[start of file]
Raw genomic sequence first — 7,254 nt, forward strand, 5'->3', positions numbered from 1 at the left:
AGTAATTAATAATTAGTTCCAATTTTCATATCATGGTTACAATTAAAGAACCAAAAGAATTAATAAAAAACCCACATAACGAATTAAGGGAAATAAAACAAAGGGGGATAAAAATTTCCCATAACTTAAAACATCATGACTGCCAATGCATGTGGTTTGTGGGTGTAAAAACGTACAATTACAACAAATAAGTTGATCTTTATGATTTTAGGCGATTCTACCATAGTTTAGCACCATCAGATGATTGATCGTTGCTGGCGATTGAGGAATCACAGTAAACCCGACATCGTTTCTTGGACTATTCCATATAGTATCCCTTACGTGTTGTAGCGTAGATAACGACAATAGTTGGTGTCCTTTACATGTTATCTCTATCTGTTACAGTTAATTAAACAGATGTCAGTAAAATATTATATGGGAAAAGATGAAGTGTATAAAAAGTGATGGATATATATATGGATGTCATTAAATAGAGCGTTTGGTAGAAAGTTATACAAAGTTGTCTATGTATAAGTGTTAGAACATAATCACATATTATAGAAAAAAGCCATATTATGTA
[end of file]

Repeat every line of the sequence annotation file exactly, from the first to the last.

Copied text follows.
Raw genomic sequence first — 7,254 nt, forward strand, 5'->3', positions numbered from 1 at the left:
AGTAATTAATAATTAGTTCCAATTTTCATATCATGGTTACAATTAAAGAACCAAAAGAATTAATAAAAAACCCACATAACGAATTAAGGGAAATAAAACAAAGGGGGATAAAAATTTCCCATAACTTAAAACATCATGACTGCCAATGCATGTGGTTTGTGGGTGTAAAAACGTACAATTACAACAAATAAGTTGATCTTTATGATTTTAGGCGATTCTACCATAGTTTAGCACCATCAGATGATTGATCGTTGCTGGCGATTGAGGAATCACAGTAAACCCGACATCGTTTCTTGGACTATTCCATATAGTATCCCTTACGTGTTGTAGCGTAGATAACGACAATAGTTGGTGTCCTTTACATGTTATCTCTATCTGTTACAGTTAATTAAACAGATGTCAGTAAAATATTATATGGGAAAAGATGAAGTGTATAAAAAGTGATGGATATATATATGGATGTCATTAAATAGAGCGTTTGGTAGAAAGTTATACAAAGTTGTCTATGTATAAGTGTTAGAACATAATCACATATTATAGAAAAAAGCCATATTATGTA